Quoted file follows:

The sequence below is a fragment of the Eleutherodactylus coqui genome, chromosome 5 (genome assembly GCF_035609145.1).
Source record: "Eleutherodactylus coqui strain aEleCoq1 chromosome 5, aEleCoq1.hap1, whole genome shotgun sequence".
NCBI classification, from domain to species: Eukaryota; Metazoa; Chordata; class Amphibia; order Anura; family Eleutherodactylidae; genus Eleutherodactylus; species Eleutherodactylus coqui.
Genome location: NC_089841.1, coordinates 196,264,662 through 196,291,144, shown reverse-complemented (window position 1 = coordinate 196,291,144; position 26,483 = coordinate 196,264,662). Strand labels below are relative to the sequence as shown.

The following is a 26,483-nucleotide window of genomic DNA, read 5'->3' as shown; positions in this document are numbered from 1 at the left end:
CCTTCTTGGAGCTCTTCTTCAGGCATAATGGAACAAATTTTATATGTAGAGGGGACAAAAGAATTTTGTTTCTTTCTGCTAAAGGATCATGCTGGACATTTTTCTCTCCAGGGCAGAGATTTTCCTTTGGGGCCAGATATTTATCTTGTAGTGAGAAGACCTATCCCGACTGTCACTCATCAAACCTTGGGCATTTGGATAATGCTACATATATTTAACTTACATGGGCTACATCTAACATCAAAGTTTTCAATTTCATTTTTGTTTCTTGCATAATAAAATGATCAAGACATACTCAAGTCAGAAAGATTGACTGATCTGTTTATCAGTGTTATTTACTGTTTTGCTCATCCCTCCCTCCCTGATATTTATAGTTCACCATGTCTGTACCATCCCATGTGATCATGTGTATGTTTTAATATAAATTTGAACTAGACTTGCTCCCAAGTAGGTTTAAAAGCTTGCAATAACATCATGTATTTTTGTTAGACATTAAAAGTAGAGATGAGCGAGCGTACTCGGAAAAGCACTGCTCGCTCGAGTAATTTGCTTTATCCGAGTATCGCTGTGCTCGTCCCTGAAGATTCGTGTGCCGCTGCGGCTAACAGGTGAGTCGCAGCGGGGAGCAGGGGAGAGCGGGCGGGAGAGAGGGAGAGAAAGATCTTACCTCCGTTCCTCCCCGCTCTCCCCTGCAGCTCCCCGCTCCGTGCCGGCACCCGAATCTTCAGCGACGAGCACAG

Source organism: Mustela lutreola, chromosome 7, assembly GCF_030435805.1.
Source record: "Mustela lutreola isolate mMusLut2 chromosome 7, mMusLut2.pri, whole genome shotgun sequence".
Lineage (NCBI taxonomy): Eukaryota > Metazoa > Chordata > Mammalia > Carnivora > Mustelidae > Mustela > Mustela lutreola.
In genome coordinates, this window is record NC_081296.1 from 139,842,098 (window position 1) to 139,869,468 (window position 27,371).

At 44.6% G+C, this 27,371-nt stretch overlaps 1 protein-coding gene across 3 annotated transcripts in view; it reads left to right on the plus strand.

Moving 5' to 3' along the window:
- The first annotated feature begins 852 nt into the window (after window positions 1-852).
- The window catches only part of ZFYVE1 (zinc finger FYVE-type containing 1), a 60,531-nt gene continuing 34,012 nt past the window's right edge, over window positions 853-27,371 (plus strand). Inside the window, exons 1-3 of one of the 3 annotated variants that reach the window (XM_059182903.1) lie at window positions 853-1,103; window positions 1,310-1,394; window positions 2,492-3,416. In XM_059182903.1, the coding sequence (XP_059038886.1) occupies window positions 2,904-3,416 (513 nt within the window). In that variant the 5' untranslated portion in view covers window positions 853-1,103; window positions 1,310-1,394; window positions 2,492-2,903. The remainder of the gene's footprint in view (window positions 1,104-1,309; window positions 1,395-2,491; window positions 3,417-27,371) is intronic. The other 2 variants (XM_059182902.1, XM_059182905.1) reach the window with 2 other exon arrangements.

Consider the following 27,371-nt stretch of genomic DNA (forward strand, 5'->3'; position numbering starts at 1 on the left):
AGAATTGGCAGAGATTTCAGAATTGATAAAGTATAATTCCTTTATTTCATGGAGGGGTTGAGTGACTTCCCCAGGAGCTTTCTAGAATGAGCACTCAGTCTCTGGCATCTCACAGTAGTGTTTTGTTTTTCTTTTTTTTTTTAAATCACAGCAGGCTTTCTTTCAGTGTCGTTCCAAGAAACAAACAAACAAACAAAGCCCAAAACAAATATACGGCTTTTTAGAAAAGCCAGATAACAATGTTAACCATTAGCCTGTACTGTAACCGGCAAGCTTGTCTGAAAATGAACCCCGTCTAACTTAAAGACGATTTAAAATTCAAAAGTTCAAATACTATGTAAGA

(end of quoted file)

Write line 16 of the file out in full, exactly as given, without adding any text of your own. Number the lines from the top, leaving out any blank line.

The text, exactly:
AGAATTGGCAGAGATTTCAGAATTGATAAAGTATAATTCCTTTATTTCATGGAGGGGTTGAGTGACTTCCCCAGGAGCTTTCTAGAATGAGCACTCAGTCTCTGGCATCTCACAGTAGTGTTTTGTTTTTCTTTTTTTTTTTAAATCACAGCAGGCTTTCTTTCAGTGTCGTTCCAAGAAACAAACAAACAAACAAAGCCCAAAACAAATATACGGCTTTTTAGAAAAGCCAGATAACAATGTTAACCATTAGCCTGTACTGTAACCGGCAAGCTTGTCTGAAAATGAACCCCGTCTAACTTAAAGACGATTTAAAATTCAAAAGTTCAAATACTATGTAAGA